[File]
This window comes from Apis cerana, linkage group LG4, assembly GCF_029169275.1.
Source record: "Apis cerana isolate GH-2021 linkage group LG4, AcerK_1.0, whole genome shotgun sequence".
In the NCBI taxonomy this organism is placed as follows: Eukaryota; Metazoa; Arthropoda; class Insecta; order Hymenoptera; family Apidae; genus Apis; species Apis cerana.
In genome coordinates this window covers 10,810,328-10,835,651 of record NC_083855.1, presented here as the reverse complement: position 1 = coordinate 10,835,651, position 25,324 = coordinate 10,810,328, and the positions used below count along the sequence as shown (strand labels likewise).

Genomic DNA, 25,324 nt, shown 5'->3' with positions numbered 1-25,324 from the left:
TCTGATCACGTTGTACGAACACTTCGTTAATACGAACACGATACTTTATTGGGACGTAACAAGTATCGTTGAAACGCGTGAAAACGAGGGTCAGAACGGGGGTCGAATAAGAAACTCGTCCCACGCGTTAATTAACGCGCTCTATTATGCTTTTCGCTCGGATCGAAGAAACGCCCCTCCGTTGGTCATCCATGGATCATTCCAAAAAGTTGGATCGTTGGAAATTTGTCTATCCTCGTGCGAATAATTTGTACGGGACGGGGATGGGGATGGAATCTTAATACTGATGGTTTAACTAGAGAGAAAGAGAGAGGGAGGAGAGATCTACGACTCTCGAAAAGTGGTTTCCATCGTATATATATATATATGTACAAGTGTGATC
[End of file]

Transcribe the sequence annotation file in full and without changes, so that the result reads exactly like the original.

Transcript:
This window comes from Apis cerana, linkage group LG4, assembly GCF_029169275.1.
Source record: "Apis cerana isolate GH-2021 linkage group LG4, AcerK_1.0, whole genome shotgun sequence".
In the NCBI taxonomy this organism is placed as follows: Eukaryota; Metazoa; Arthropoda; class Insecta; order Hymenoptera; family Apidae; genus Apis; species Apis cerana.
In genome coordinates this window covers 10,810,328-10,835,651 of record NC_083855.1, presented here as the reverse complement: position 1 = coordinate 10,835,651, position 25,324 = coordinate 10,810,328, and the positions used below count along the sequence as shown (strand labels likewise).

Genomic DNA, 25,324 nt, shown 5'->3' with positions numbered 1-25,324 from the left:
TCTGATCACGTTGTACGAACACTTCGTTAATACGAACACGATACTTTATTGGGACGTAACAAGTATCGTTGAAACGCGTGAAAACGAGGGTCAGAACGGGGGTCGAATAAGAAACTCGTCCCACGCGTTAATTAACGCGCTCTATTATGCTTTTCGCTCGGATCGAAGAAACGCCCCTCCGTTGGTCATCCATGGATCATTCCAAAAAGTTGGATCGTTGGAAATTTGTCTATCCTCGTGCGAATAATTTGTACGGGACGGGGATGGGGATGGAATCTTAATACTGATGGTTTAACTAGAGAGAAAGAGAGAGGGAGGAGAGATCTACGACTCTCGAAAAGTGGTTTCCATCGTATATATATATATATGTACAAGTGTGATC